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by William Cullen Bryant


O Constellations of the early night

That sparkled brighter as the twilight died

And made the darkness glorious! I have seen

Your rays grow dim upon the horizon's edge

And sink behind the mountains. I have seen

The great Orionwith his jewelled belt

That large-limbed warrior of the skiesgo down

Into the gloom. Beside him sank a crowd

Of shining ones. I look in vain to find

The group of sister-starswhich mothers love

To show their wondering babesthe gentle Seven.

Along the desert space mine eyes in vain

Seek the resplendent cressets which the Twins

Uplifted in their ever-youthful hands.

The streaming tresses of the Egyptian Queen

Spangle the heavens no more. The Virgin trails

No more her glittering garments through the blue.

Gone! all are gone! and the forsaken Night

With all her windsin all her dreary wastes

Sighs that they shine upon her face no more.

Now only here and there a little star

Looks forth alone. Ah me! I know them not

Those dim successors of the numberless host

That filled the heavenly fieldsand flung to earth

Their quivering fires. And now the middle watch

Betwixt the eve and morn is pastand still

The darkness gains upon the skyand still

It closes round my way. Shallthenthe Night

Grow starless in her later hours? Have these

No train of flaming watchersthat shall mark

Their coming and farewell? O Sons of Light!

Have ye then left me ere the dawn of day

To grope along my journey sad and faint?

Thus I complainedand from the darkness round

A voice replied- was it indeed a voice

Or seeming accents of a waking dream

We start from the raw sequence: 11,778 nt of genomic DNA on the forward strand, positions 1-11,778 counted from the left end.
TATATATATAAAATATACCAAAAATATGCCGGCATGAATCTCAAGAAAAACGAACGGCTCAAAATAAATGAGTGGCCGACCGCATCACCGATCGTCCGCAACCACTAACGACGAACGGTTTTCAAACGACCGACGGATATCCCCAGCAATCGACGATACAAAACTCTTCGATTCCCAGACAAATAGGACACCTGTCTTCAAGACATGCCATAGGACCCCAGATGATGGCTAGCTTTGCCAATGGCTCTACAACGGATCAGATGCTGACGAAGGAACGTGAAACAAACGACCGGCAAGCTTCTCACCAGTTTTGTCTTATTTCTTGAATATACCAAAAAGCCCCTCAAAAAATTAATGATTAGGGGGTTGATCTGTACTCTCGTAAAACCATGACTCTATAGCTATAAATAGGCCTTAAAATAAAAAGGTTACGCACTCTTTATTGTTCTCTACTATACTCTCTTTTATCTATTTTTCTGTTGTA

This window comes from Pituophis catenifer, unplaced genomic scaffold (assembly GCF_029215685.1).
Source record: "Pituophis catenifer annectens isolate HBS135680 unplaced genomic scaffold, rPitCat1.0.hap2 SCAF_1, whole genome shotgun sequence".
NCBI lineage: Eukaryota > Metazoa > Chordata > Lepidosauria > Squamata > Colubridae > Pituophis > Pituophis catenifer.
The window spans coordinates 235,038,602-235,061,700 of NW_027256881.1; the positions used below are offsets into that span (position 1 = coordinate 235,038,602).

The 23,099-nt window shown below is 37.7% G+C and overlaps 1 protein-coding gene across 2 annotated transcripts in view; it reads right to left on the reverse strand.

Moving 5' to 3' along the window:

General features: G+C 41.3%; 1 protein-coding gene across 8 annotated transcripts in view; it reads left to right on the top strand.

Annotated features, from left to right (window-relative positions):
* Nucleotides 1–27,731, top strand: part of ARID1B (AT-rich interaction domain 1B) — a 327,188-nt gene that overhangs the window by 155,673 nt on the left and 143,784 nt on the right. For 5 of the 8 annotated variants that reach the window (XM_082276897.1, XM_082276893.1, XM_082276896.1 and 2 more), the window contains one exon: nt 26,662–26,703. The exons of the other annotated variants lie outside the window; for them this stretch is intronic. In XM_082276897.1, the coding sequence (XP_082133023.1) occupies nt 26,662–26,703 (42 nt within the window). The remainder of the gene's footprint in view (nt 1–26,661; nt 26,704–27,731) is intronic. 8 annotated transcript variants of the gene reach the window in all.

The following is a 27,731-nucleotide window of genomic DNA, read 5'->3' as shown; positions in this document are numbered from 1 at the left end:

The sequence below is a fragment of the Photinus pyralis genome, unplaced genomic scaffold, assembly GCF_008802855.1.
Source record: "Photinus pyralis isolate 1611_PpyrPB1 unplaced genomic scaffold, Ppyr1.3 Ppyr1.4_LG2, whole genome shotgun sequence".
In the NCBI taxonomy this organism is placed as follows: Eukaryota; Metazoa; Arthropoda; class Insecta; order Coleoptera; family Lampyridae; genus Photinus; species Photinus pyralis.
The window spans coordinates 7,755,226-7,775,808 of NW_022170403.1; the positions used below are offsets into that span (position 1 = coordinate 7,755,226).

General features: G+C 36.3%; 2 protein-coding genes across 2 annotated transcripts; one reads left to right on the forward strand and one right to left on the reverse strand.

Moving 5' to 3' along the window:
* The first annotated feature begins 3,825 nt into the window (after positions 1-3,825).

Heard by the inner ear? But thus it said:

O Traveller of the Night! thine eyes are dim

With watching; and the miststhat chill the vale

Down which thy feet are passinghide from view

The ever-burning stars. It is thy sight

That is so darkand not the heavens. Thine eyes

Were they but clearwould see a fiery host

Above thee; Herculeswith flashing mace

The Lyre with silver chordsthe Swan uppoised

On gleaming wingsthe Dolphin gliding on

With glistening scalesand that poetic steed

With beamy manewhose hoof struck out from earth

The fount of Hippocreneand many more

Fair clustered splendorswith whose rays the Night

Shall close her march in gloryere she yield

To the young Daythe great earth steeped in dew.

So spake the monitorand I perceived

How vain were my repiningsand my thought

Went backward to the vanished years and all

The good and great who came and passed with them

And knew that ever would the years to come

Bring with themin their coursethe good and great

Lights of the worldthoughto my clouded sight

Their rays might seem but dimor reach me not. - -